Thank you all for you wonderful suggestions. This has definitely been a learning experience. As I said to Jon last night, at least we don't have to dig a huge hole to bury the boar in, that's worth the $60 to me. LOL

    We'll be loading up our sow who prolapsed this weekend and take her to the slaughterhouse. We've waited a month and from my research I think that's twice as long as recommended for all the meds to leave her system. She should be yummy.

    Thanks for everything,
    Mouse
     
  7. vicker

    vicker Well-Known Member

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    I won't take long to get used to the smell and then it will smell good. I used to love waking up to the smell of my grandma frying ham or sausage that stank like that :D
     
  8. Noel Goetz

    Noel Goetz Member

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    What a coincidence, My Grandma smelled that way too. I never got used to it. You were lucky. Her Cooking food never covered the odor. Noel :D
     
  9. milkstoolcowboy

    milkstoolcowboy Farmer

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    There's a real easy solution; castrate him. In addition to not having to eat meat that tastes like boar-p*ss, barrows gain better than boars, and you don't need to worry about the barrow becoming aggressive.

    A 300 lb. boar is big and old enough to breed sows, and bulls, boars, buck sheep etc. can be aggressive. You never go in a lot with a breeding age male without: knowing where he is; knowing how you're going to get out of Dodge in a big hurry, and carrying a stick. Now, I've had boars (esp. Large White and Landrace) that were just as friendly as a lap dog, but I've had Duroc boars that would come after you about every time you were in the lot. Don't be fooled by all these "but he's so cute and gentle and we have him like a pet" arguments; they could take you at any time. When I was 12, a Holstein bull (only about 1200 lbs.) got me down. I grabbed his nose ring and twisted for all I was worth and hollered for Dad. He got our English Shepherd/Border collie and the gun. Good ole' Tip got after the bull, but I got beat up some more by not daring to let go of the ring soon enough.

    As for the size of boars, I've seen 1000 lb. plus boars, mainly at a State or County fair.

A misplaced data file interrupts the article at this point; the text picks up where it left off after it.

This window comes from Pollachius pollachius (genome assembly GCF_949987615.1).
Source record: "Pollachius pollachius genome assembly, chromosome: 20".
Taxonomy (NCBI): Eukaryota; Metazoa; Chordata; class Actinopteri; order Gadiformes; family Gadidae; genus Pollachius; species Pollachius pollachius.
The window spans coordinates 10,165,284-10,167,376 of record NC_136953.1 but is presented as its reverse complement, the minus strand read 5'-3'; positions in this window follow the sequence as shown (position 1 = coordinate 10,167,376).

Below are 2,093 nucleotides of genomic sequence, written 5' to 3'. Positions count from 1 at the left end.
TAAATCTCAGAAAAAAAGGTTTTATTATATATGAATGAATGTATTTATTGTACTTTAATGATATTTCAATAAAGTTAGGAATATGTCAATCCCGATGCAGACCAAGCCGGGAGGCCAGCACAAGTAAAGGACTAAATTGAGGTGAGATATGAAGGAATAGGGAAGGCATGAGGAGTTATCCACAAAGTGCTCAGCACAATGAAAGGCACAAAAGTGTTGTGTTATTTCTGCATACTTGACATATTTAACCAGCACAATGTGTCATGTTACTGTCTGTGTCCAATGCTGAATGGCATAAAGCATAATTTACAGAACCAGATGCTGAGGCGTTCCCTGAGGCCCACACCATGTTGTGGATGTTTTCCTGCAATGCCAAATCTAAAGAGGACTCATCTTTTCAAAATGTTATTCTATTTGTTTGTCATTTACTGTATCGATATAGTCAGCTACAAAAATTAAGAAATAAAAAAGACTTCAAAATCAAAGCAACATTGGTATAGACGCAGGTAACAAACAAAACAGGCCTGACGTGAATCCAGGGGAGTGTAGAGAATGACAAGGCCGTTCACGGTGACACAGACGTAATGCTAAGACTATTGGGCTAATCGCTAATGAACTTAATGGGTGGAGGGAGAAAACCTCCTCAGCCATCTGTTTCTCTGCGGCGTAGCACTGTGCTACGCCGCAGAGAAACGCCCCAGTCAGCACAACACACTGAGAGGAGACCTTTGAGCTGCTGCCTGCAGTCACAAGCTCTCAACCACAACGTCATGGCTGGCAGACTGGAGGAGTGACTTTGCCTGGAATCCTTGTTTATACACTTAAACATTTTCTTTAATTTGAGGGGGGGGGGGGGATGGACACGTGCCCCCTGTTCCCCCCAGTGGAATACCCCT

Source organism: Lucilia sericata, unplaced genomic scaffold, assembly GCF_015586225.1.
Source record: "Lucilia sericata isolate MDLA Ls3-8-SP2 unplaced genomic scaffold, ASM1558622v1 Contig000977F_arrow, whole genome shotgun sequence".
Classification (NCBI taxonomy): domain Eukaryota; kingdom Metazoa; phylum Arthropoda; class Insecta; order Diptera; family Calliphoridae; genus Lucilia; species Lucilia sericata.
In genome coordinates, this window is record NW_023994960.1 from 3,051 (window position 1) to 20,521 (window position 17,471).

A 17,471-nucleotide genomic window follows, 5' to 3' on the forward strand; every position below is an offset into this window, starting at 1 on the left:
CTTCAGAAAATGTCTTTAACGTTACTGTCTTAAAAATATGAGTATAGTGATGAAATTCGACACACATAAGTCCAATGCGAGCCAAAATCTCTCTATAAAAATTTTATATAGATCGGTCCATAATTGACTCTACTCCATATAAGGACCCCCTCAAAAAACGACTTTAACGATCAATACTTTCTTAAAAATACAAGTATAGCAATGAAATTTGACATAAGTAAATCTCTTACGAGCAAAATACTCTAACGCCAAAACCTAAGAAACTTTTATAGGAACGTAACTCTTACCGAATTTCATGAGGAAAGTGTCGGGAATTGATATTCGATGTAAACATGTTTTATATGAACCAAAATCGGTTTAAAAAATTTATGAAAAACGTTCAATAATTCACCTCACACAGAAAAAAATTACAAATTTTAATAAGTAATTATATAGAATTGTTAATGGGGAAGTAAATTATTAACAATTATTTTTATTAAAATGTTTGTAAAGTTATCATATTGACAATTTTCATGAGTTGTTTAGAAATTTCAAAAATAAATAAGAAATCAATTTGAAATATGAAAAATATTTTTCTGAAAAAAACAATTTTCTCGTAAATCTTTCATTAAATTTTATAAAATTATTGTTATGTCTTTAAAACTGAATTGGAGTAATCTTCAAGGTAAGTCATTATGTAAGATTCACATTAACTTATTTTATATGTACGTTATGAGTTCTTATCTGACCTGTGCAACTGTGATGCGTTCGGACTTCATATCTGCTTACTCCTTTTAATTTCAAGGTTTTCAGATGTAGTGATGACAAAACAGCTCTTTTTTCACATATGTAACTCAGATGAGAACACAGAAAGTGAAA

Life's too short to eat that meat. I'd give it to someone who was either real hungry or wasn't a very good friend.
     
  10. bumpus

    bumpus Well-Known Member

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    Buy some 50 lb. pigs and cook the boar hog meat, as you need it in a 55 gallon drum and feed it to them.

    Pig will eat anything including Hog meat.

    Before they get to big finish them out on hog feed.
     
  11. texican

    texican Well-Known Member

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    I'd heard all my life, from my grandpa who was a full time farmer/rancher, and others, that you couldn't eat boar meat. He'd cut them, release them, and in six months, slaughter them and the meat would be fine. Had been told they would run you out of the house when you tried cooking them, and the meat was horrible.

    Go forward 20 yrs. Try and butcher 3 or 4 hogs each year for personal use. Last year the wild hogs got on the property and I harvested half a freezer full, including one 65 lb baby boar, his testicles weren't big as a pencil. I thought surely he'd be ok. WRONG. Ground most of the meat, and the first time I opened the package and threw it in the skillet, I thought something was wrong with the skillet. A wicked terrible urine gone wrong smell, tried an old cast iron skillet, and the same smell...had to open the windows. Finally remembered, ahh boar meat...Being a frugal person, and having went to the trouble of butchering and processing, I tasted the meat. Was tolerable bad. If I were "hungry", wouldn't hesitate. Still getting surprise packages out of the freezer, but find they make better chicken and dog food. Mind you, I had close to 30 wild hogs rooting up my hay meadow, next to 8000 acres of wild timber holdings. And eating them seem to be the logical cure for the problem. Most folks if they shoot a boar, will take them home for the dogs, or leave them for the coyotes. If I shoot one, will let him lay. Tried to give boars away to 'poor folks' who were on food stamps, no proverbial toilet to **** in, and they thumbed their noses...guess they aren't too hungry.